Ruling renews fairness debate in Boston Marathon bomber case

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FILE - In this April 17, 2013 photograph, flowers and signs adorn a barrier, two days after two explosions killed three and injured hundreds, at Boylston Street near the of finish line of the Boston Marathon at a makeshift memorial for victims and survivors of the bombing. A federal appeals court has overturned the death sentence of Dzhokhar Tsarnaev in the 2013 Boston Marathon bombing, Friday, July 31, 2020, saying the judge who oversaw the case didn't adequately screen jurors for potential biases. (AP Photo/Charles Krupa, File)

“Boston Strong” remains a “vibrant” rallying cry more than seven years after the marathon bombing killed three people and injured more than 260 others, a federal appeals court noted as it threw out the death sentence of Dzhokhar Tsarnaev.

But even as the ruling opened old wounds, it raised familiar questions about whether Tsarnaev can receive a fair hearing in the city where the bombs exploded — a community that may now be asked to relive unspeakable trauma.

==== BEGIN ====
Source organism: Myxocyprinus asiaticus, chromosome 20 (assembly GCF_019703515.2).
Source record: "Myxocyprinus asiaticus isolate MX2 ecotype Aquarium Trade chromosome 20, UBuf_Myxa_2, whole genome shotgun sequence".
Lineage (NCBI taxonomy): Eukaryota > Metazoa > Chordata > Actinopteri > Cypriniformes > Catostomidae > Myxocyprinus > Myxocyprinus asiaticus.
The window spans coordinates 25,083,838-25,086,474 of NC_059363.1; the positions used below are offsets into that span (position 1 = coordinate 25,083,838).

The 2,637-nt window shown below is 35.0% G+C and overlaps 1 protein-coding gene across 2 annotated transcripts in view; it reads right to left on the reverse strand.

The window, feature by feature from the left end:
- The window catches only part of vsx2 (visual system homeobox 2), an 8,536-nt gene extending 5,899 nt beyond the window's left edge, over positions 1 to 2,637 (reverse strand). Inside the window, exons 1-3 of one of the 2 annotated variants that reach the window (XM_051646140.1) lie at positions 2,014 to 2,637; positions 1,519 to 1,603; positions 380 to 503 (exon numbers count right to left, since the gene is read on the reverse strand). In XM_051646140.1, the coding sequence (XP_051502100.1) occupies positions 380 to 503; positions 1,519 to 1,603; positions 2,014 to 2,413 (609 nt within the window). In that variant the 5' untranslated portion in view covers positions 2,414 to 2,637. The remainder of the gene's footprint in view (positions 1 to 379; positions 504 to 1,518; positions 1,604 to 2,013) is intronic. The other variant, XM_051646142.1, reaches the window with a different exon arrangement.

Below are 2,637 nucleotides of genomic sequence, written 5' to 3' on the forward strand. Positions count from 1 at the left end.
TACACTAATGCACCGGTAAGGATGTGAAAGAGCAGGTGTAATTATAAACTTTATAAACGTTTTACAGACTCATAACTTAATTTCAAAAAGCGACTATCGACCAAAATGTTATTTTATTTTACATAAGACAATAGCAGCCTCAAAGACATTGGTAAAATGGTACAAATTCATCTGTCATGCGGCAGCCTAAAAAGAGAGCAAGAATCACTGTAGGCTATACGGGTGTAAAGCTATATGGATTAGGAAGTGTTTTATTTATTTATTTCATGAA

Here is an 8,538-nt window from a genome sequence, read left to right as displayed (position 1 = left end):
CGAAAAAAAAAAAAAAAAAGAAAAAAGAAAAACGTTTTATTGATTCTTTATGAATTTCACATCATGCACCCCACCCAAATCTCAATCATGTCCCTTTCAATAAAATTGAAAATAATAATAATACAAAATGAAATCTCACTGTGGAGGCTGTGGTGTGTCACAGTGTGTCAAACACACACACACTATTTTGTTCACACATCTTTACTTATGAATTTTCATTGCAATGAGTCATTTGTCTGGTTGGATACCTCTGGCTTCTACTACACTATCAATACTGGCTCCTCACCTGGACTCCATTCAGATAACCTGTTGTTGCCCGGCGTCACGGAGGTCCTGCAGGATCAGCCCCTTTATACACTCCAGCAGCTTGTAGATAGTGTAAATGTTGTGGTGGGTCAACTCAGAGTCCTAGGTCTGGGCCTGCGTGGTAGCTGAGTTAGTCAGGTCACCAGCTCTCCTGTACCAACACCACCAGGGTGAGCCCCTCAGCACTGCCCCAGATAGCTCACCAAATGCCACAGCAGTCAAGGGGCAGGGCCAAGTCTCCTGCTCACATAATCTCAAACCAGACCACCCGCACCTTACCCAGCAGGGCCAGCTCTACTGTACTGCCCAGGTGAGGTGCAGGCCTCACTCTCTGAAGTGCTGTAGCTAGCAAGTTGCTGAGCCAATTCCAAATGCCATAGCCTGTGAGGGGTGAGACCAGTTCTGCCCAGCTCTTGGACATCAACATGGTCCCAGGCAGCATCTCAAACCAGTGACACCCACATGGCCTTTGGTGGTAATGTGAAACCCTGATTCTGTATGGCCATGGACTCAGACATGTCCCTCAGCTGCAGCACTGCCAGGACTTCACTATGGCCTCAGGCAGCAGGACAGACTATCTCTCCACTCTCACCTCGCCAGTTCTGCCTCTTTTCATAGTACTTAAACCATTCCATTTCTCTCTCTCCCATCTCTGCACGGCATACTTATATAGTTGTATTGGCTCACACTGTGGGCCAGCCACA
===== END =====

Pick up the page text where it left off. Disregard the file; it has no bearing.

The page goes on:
The 1st U.S. Circuit Court of Appeals held Friday that jurors were not adequately screened for bias ahead of Tsarnaev's 2015 trial, describing media attention in the case as "unrivaled in American legal history.”

The three-judge panel ordered a new penalty phase — this time with more searching questions for prospective jurors — to decide whether the 27-year-old should be executed.

Tsarnaev “will spend his remaining days locked up in prison," the judges made clear, "with the only matter remaining being whether he will die by execution.”

The Justice Department is expected to appeal. Legal observers predict prosecutors will turn straight to the U.S. Supreme Court without asking for a hearing before the full 1st Circuit. The U.S. government recently resumed federal executions following a 17-year pause and, under President Donald Trump, has pursued capital punishment in an increasing number of cases.

“When it comes to death penalty cases, the U.S. Supreme Court has been much more pro-prosecution than many of the circuit courts,” said Robert Dunham, executive director of the Death Penalty Information Center.

Should Friday's ruling stand, attention will shift to whether an impartial jury can be impaneled in a city still traumatized by the 2013 attack. Tsarnaev's defense team may renew its request to transfer the case out of Boston, where they have long contended public opinion is immutably slanted.